I know what you’re thinking. This looks hideous. Who would eat this? But, If you’re an avid mushroom hunter, a devotee of all things mycological, then you’ll miss the vast array of mushrooms that were available in the forest during the warmer seasons. Pictured above is a mushroom grow kit, specifically Lion’s Mane, a delicate, fragrant mushroom with a taste and texture that’s a cross between lobster and truffles. I found only one stash of Lion’s Mane back in August in the forest and it was delicious. I’m trying to recreate this mushroom in my kitchen with a grow kit purchased from Catskill Fungi, but I think the room is a bit too light and warm. Mushrooms are extraordinarily sensitive and I have not been able to encourage this packet to achieve its full potential. In the wild, it looks like this: Continue reading
After yesterday’s torrential rain, our forest floor erupted with mushrooms, of all shape, size, name and color, like twinkling jewels amidst the undergrowth and quite an extraordinary sight to behold.
Beautiful, ethereal Ghostpipe (or Indian Pipe, pictured above) has proliferated like never before seen in our forest. To see a venerable plant that is ordinarily quite rare, this seems magical. Not technically a mushroom, it’s rather a plant that doesn’t photosynthesize, devoid of chlorophyll and taking its nutrients from a delicate balance of conditions: decaying deciduous leaf matter, conifer trees and an underground fungus network, in perfect measure. It’s pretty much impossible to cultivate because it’s so sensitive and venerated because it’s an analgesic, for physical and emotional pain, that is over harvested. To be presented with such a plant in abundance feels like a gift, so I’ll be harvesting a small amount this year to make a tincture. Continue reading
Chilly and overcast, warming up at lunchtime, for a high of 71F. Dramatic clouds with brief sunshine.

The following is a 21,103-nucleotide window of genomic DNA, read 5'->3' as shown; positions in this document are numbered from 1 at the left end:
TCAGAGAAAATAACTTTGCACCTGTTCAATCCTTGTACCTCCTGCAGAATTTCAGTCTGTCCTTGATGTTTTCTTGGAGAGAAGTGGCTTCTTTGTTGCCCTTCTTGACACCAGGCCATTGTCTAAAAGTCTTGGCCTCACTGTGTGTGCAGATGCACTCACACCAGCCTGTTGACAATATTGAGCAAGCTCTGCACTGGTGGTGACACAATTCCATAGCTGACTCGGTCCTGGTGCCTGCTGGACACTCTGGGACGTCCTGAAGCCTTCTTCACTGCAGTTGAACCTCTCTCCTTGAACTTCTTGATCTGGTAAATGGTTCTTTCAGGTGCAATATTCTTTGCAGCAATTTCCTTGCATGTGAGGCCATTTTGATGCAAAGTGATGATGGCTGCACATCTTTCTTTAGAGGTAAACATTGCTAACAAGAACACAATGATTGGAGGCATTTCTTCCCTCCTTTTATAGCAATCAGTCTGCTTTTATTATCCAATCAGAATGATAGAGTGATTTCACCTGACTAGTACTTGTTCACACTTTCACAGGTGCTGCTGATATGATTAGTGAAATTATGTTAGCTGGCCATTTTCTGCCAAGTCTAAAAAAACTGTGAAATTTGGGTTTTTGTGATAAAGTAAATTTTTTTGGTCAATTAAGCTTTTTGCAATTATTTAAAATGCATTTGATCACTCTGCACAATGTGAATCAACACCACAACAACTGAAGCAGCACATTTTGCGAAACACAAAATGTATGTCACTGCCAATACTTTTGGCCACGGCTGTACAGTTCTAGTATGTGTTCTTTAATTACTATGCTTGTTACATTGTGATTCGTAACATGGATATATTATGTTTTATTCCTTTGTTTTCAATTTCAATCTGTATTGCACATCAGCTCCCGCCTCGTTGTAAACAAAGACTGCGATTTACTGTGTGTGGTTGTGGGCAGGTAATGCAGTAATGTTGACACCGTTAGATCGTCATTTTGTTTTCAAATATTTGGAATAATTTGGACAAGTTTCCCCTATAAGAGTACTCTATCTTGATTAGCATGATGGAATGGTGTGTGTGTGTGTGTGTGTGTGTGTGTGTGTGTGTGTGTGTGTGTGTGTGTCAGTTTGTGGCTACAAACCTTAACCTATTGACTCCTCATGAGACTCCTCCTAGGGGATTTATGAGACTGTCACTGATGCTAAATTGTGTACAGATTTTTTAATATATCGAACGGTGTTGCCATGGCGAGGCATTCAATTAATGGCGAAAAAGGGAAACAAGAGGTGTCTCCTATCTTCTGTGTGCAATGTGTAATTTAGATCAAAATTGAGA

A bit of homework: this handy beginner’s guide to mushrooms of the North East teaches the beginner how to take the first step in making positive identifications. It can’t hurt to swot up early: last year, I found a small crop of Bolete on my property and made a mushroom gravy with them. I had no idea at the time that they were King Bolete, forming a symbiotic relationship under a conifer tree and a coveted mushroom in the foraging world, up there with chanterelles, black trumpet and oyster mushrooms. The Bolete were as big as my foot and tasty. A neighbor down the hill found some huge puffballs at the time.
Authors Walt Sturgeon and Teresa Marrone take pains to state that their simple guide is only the beginning of your foraging career. The book is very easy to read because the mushrooms are sorted by appearance with very good, clear photographs. Some of the mushrooms appear with their poisonous look-a-likes and color-coded references. For example, Chanterelles can easily be mistaken for poisonous Jack-o-Lanterns. There’s a great deal to learn about mushrooms but this tiny guide is an excellent teacher.
Bolete Mushroom Gravy
2 cups of chopped mushrooms
1 medium onion
2 large cloves of garlic, peeled and crushed
1 tablespoon of ground celery
2 tablespoons of local butter
2 tablespoons of whole milk
2 cups of boiling water
1 teaspoon of dried thyme
1 teaspoon of sage
1 sprig of rosemary
1 tablespoon of all purpose flour
This recipe calls for chopped mushrooms, but if you like your mushroom gravy lump-free, then you will either need to use minced mushrooms instead of chopped, whizz them in the blender or you will have to purée the gravy with a hand blender once it’s cooked.
Due to the heavy rainfall, the mossy forest floor has sprung a vast city of fungus of all shapes, colors and sizes. We have purple, orange, yellow, red, brown, tall, short, tiny, thin, spindly, hand-sized and completely round like dense soap bubbles. All this has sprung up en masse within the space of about 24 hours in totally unprecedented quantities. Well – quantities not seen since the city girl went country. After just a half-hour walk with the dog, I’ll be lighting up Instagram for the rest of the afternoon. I believe the flat, white mushroom growing on the log is chicken mushroom, but would not dare eat it. Thanks to the humble acorn for it’s modeling stint.
75F by mid-morning, heavy mist evaporating in the rising sun after overnight rain. 80F by the afternoon.
67F at 8.30am rising to 84F by noon with gossamer cloud and hazy sunshine. Continual, heavy afternoon rains.
82F by noon, clear skies overhead, warm and breezy with scudding clouds on the horizon.
61F at 8.30am, partly cloudy with some bright sunshine, rising to 71F by noon.